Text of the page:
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psv88

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Posts posted by psv88

  1. 44 minutes ago, donsutherland1 said:

    Sunshine will return tomorrow and it will turn warmer. Near normal to somewhat above normal temperatures will then continue through the weekend.

    The ongoing intense heatwave will begin to wind down tomorrow in the West. Today's preliminary high temperatures included:

    Billings: 102° (old record: 97°, 1998)
    Boise: 104° (old record: 97°, 1955) ***New September record***
    Casper: 96° (old record: 94°, 1978)
    Cheyenne: 97° (old record: 90°, 1959) ***New September record***
    Death Valley, CA: 122° (tied record set in 2021)
    Denver: 99° (old record: 95°, 1933 and 2013)
    Fresno: 111° (old record: 108°, 1904)
    Glasgow, MT: 106° (old record: 96°, 2003) ***New September record***
    Great Falls: 100° (old record: 95°, 1998)
    Havre, MT: 104° (old record: 99°, 1998) ***New September record***
    Helena: 102° (old record: 96°, 1998) ***New September record***
    Pocatello: 100° (old record: 97°, 1979)
    Reno: 104° (old record: 98°, 2021)
    Sacramento: 107° (old record: 105°, 2020)
    Salt Lake City: 107° (old record: 99°, 1979) ***Tied all-time record***

    In the 6 past cases when the June AO averaged +0.750 or above (1950-2021), 67% of the following August and September cases featured above normal temperatures. The August ECMWF forecast shows a warmer than normal September in the Northeast. This warmth would be consistent with the ongoing warming that has been occurring in September.

    On August 18, the SOI fell to -32.90. Since 1991, there were 8 cases when the SOI fell to -30 or below during the August 10-25 period. That outcome has often preceded a wetter than normal September in parts of the Northeast. Mean September rainfall figures for those 8 cases: Boston: 4.38" (normal: 3.55"); New York City: 5.08" (normal: 4.31"); and, Philadelphia: 5.12" (normal: 4.40"). Very wet years outnumbered very dry ones by a 2:1 ratio in Boston and 3:1 ratio in both New York City and Philadelphia. 63% of cases saw at least one day with 1" or more rainfall in Boston. 88% saw at least one day with 1" or more in New York City and Philadelphia. 50% of those cases saw at least one day with 2" or more daily rainfall in Philadelphia. In sum, the SOI may be offering a signal that there will be some drought relief for the northern Mid-Atlantic and southern New England regions in September. On September 7, Philadelphia picked up 1.22" of rain.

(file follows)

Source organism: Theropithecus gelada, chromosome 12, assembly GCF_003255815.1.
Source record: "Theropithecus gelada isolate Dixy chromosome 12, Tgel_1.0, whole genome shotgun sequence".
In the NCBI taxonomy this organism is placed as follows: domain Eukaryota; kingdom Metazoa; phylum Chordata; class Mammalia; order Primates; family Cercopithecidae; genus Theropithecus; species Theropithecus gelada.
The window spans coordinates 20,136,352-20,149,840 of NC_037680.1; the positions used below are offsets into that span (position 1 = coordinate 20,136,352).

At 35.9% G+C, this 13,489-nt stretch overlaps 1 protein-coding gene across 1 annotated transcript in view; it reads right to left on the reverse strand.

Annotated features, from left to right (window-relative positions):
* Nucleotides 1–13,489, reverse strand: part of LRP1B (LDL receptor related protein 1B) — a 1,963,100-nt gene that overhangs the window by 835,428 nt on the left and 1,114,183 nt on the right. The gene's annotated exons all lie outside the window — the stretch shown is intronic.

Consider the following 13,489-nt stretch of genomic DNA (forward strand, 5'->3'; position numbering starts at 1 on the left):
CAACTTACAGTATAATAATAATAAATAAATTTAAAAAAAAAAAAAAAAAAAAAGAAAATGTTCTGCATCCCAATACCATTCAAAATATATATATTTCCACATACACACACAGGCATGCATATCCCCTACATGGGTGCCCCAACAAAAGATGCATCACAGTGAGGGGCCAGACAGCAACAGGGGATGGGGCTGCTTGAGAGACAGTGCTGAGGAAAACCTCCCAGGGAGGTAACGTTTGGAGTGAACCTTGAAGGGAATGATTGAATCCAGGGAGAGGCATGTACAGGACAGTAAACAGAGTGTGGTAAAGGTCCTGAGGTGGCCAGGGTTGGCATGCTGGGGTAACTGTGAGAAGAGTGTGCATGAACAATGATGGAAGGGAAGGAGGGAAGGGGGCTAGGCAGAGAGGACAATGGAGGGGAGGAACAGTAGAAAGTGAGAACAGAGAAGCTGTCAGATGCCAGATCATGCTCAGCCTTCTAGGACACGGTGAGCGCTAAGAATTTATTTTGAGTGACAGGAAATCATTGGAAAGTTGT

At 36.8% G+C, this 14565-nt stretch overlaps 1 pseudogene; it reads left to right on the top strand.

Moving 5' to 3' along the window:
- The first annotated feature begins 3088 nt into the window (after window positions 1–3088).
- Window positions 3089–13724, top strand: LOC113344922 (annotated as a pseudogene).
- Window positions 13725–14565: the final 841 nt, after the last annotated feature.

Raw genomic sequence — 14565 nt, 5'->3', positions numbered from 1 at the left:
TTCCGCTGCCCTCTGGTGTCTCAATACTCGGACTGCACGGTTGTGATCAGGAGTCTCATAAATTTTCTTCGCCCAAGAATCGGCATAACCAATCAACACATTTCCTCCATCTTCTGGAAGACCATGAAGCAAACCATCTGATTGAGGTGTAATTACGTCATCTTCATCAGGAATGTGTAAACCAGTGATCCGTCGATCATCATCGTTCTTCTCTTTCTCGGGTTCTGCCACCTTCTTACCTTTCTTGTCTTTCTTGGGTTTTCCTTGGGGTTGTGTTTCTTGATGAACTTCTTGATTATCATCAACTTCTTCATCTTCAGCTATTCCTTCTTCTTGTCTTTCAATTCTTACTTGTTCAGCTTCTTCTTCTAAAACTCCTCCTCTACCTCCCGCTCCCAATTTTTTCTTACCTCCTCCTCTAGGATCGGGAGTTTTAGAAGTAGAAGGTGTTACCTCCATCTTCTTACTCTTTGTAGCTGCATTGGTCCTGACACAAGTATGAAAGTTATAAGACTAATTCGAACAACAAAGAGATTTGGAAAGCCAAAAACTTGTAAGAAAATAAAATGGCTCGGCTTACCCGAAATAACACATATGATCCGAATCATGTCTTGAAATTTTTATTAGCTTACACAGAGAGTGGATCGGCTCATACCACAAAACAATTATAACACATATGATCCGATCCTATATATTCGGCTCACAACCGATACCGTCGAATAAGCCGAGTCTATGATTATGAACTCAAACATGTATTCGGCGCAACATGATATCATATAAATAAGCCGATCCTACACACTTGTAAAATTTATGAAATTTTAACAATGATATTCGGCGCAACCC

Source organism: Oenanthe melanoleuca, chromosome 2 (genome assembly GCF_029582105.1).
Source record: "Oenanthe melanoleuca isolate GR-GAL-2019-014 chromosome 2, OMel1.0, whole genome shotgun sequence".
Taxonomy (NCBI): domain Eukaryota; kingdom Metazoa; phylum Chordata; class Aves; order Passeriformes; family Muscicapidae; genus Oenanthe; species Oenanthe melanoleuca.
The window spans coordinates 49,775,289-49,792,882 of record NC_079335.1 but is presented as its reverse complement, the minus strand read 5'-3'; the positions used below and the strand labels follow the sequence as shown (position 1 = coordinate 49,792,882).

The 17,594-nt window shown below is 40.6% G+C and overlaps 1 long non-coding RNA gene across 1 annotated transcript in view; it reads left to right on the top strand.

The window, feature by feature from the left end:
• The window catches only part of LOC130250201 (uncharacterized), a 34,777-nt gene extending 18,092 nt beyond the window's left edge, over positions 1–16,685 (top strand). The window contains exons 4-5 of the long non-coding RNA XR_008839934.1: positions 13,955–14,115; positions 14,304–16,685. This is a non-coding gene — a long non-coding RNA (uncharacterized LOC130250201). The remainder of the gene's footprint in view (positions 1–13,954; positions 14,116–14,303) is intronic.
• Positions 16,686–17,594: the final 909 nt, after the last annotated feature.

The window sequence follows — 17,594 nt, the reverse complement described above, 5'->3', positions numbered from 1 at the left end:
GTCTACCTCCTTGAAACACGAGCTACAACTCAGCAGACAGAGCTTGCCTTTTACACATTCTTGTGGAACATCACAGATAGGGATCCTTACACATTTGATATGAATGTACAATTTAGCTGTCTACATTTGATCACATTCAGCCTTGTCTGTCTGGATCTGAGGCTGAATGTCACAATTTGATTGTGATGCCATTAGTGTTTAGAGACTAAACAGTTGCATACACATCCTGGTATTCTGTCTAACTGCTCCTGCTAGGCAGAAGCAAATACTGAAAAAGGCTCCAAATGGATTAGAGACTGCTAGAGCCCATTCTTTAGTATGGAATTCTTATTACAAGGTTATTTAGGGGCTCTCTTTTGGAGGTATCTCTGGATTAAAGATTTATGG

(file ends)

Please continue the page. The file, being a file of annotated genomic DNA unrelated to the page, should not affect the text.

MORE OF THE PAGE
The ENSO Region 1+2 anomaly was -0.4°C and the Region 3.4 anomaly was -0.8°C for the week centered around August 31. For the past six weeks, the ENSO Region 1+2 anomaly has averaged -0.62°C and the ENSO Region 3.4 anomaly has averaged -0.95°C. La Niña conditions will likely persist through the fall.

    The SOI was +15.57 today.

    The preliminary Arctic Oscillation (AO) was -0.436 today.

    On September 5 the MJO was in Phase 4 at an amplitude of 0.305 (RMM). The September 6-adjusted amplitude was 0.586 (RMM).

    Based on sensitivity analysis applied to the latest guidance, there is an implied 64% probability that New York City will have a warmer than normal September (1991-2020 normal). September will likely finish with a mean temperature near 70.5° (1.3° above normal).

     

    Gotta love places in Cali and UT setting all time records in September, what a world we live in

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  2. 1 minute ago, jm1220 said:

    That band's parked just NE of me, like walking distance far away. Exact same area getting nailed as 2 weeks ago.

    Yep, that same Greenlawn area getting crushed. Crazy that areas to our south have less than 1/4'

  3. 6 minutes ago, jm1220 said:

    We’re lucking out again up here. Amazing how this little drought zone just persists. South shore summer drought is a frequent occurrence but this is insane. 

    Yep. LIE north getting the goods again. Terrain enhancement maybe? 

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